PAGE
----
Gulf Arab states import as much as 80-90% of their food and while their oil wealth renders them less vulnerable to rising global food prices than poorer countries in the region, disruptions threaten their supply chains.

India, the world’s third-biggest oil importer and consumer, depends on Gulf state for meeting most of its oil needs.

Wealthy Gulf states have invested heavily in farmland overseas and have been investing domestically more in agritech, which is also a fast-growing sector in Israel.

Crop yields are relatively low in India, which despite being a major farm goods producer, lacks regular irrigation for around half its farmland. Venture capital firms are increasingly pouring money into local agritech start-ups.

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Food

Sheikh Mohammed bin Rashid orders urgent aid flight to Afghanistan after deadly earthquake

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Vice President and Prime Minister of the UAE and Ruler of Dubai, His Highness Sheikh Mohammed bin Rashid Al Maktoum, upon the request of the international humanitarian community and the World Health Organisation (WHO), has ordered the facilitation of emergency aid flights to transport life-saving humanitarian assistance to Kabul, following a 5.9 magnitude earthquake that hit eastern Afghanistan.
On Tuesday 28th of June 2022, a cargo flight departed from Dubai to Kabul, carrying 24.5 metric tons of essential medicines, medical items, and cholera kits supplied by the WHO from its warehouses in the International Humanitarian City (IHC) in Dubai. The facilitation and transport of aid come in response to the immediate humanitarian needs of the landlocked Southern Asian country following the devastating earthquake that claimed the lives of at least 1000 people, amid fears of a cholera outbreak besides the country’s already dire humanitarian situation.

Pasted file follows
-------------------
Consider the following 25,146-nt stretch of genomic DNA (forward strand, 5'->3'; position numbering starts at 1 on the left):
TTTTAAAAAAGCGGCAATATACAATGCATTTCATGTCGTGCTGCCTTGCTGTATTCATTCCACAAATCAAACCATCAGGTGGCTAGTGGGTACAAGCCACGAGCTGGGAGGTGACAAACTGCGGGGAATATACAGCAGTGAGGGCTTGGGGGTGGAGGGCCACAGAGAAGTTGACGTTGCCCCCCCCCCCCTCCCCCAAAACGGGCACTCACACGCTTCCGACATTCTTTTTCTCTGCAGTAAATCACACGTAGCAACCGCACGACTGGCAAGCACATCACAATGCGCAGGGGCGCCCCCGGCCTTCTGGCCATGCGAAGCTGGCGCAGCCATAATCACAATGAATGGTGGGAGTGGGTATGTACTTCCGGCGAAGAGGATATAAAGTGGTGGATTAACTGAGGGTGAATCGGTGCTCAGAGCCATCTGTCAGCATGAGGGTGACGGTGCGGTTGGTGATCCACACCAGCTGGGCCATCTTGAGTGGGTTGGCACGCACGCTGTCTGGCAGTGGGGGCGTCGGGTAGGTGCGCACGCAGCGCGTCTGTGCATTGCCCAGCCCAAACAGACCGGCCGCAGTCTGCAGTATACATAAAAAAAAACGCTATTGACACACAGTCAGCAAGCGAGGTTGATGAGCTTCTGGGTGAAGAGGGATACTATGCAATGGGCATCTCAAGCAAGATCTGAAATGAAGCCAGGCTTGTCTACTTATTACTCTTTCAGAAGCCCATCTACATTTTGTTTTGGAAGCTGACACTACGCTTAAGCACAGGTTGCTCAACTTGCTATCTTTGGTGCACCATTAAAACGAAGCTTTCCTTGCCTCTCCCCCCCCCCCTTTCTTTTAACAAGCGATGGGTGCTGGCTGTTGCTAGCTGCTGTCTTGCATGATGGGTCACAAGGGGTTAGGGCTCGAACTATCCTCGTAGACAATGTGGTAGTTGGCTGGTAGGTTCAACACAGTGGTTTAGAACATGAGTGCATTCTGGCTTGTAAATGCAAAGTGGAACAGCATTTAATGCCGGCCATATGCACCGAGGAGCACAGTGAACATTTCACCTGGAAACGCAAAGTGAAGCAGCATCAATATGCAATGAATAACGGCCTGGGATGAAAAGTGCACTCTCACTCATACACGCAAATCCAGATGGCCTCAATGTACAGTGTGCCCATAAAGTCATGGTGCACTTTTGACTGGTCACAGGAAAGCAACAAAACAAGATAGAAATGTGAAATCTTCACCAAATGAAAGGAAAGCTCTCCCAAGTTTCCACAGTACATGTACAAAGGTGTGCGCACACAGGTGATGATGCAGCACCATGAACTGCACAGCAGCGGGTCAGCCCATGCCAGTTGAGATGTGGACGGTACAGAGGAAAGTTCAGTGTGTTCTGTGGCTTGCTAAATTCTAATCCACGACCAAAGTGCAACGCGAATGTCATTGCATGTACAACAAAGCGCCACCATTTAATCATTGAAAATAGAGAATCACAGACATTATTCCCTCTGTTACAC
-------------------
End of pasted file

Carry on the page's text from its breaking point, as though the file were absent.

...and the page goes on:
Giuseppe Saba, CEO of IHC, said: “Reports indicate that this is the deadliest earthquake in two decades, further compounding the alarming humanitarian situation in Afghanistan. The IHC, under the directives of His Highness Sheikh Mohammed bin Rashid Al Maktoum, is accelerating the rapid response of the international humanitarian community as it rallies to come to the aid of those impacted by the disaster. Many organizations that we host in IHC are working around the clock to mobilize resources, and we are coordinating with them to provide all the required support to transport relief from our warehouses into Afghanistan. Time is of the essence, and Dubai and the UAE’s leadership consider a swift response a humanitarian duty to save lives.”
Dr. Dapeng Luo, WHO Representative in Afghanistan said: “The trauma and emergency surgery kits that are arriving on this flight from WHO’s logistics hub in Dubai’s International Humanitarian City are absolutely critical to maintain our ongoing support to the people of Afghanistan as these supplies will cover the needs of at least 340,000 people.  We are grateful for the vital logistics assistance provided by the UAE in support of WHO’s global logistics hub in Dubai.”